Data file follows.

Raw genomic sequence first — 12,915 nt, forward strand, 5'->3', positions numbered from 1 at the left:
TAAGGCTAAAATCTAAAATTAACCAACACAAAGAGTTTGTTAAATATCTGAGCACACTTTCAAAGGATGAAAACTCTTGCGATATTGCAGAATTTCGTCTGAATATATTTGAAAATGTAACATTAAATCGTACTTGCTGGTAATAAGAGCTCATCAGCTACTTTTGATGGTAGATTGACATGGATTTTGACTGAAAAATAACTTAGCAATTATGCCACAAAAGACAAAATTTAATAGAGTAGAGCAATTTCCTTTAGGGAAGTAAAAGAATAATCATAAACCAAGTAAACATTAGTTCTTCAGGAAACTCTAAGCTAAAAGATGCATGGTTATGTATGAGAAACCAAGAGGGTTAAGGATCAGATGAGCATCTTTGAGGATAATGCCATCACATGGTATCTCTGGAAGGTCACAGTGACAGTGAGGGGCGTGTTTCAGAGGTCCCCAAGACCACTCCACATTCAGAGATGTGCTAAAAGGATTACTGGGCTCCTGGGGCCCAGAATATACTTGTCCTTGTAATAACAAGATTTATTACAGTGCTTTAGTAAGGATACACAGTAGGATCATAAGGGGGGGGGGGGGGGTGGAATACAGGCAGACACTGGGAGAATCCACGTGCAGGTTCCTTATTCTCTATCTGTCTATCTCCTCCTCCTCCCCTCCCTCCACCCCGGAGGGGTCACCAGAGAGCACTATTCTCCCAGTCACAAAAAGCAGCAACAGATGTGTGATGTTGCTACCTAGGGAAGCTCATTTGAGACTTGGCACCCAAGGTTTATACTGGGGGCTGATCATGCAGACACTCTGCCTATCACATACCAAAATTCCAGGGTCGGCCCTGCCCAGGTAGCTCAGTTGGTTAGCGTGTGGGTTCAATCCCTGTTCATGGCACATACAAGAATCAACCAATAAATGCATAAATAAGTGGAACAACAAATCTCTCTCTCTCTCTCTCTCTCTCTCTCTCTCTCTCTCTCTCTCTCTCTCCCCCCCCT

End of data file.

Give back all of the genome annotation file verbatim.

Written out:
Raw genomic sequence first — 12,915 nt, forward strand, 5'->3', positions numbered from 1 at the left:
TAAGGCTAAAATCTAAAATTAACCAACACAAAGAGTTTGTTAAATATCTGAGCACACTTTCAAAGGATGAAAACTCTTGCGATATTGCAGAATTTCGTCTGAATATATTTGAAAATGTAACATTAAATCGTACTTGCTGGTAATAAGAGCTCATCAGCTACTTTTGATGGTAGATTGACATGGATTTTGACTGAAAAATAACTTAGCAATTATGCCACAAAAGACAAAATTTAATAGAGTAGAGCAATTTCCTTTAGGGAAGTAAAAGAATAATCATAAACCAAGTAAACATTAGTTCTTCAGGAAACTCTAAGCTAAAAGATGCATGGTTATGTATGAGAAACCAAGAGGGTTAAGGATCAGATGAGCATCTTTGAGGATAATGCCATCACATGGTATCTCTGGAAGGTCACAGTGACAGTGAGGGGCGTGTTTCAGAGGTCCCCAAGACCACTCCACATTCAGAGATGTGCTAAAAGGATTACTGGGCTCCTGGGGCCCAGAATATACTTGTCCTTGTAATAACAAGATTTATTACAGTGCTTTAGTAAGGATACACAGTAGGATCATAAGGGGGGGGGGGGGGGTGGAATACAGGCAGACACTGGGAGAATCCACGTGCAGGTTCCTTATTCTCTATCTGTCTATCTCCTCCTCCTCCCCTCCCTCCACCCCGGAGGGGTCACCAGAGAGCACTATTCTCCCAGTCACAAAAAGCAGCAACAGATGTGTGATGTTGCTACCTAGGGAAGCTCATTTGAGACTTGGCACCCAAGGTTTATACTGGGGGCTGATCATGCAGACACTCTGCCTATCACATACCAAAATTCCAGGGTCGGCCCTGCCCAGGTAGCTCAGTTGGTTAGCGTGTGGGTTCAATCCCTGTTCATGGCACATACAAGAATCAACCAATAAATGCATAAATAAGTGGAACAACAAATCTCTCTCTCTCTCTCTCTCTCTCTCTCTCTCTCTCTCTCTCTCTCTCTCCCCCCCCT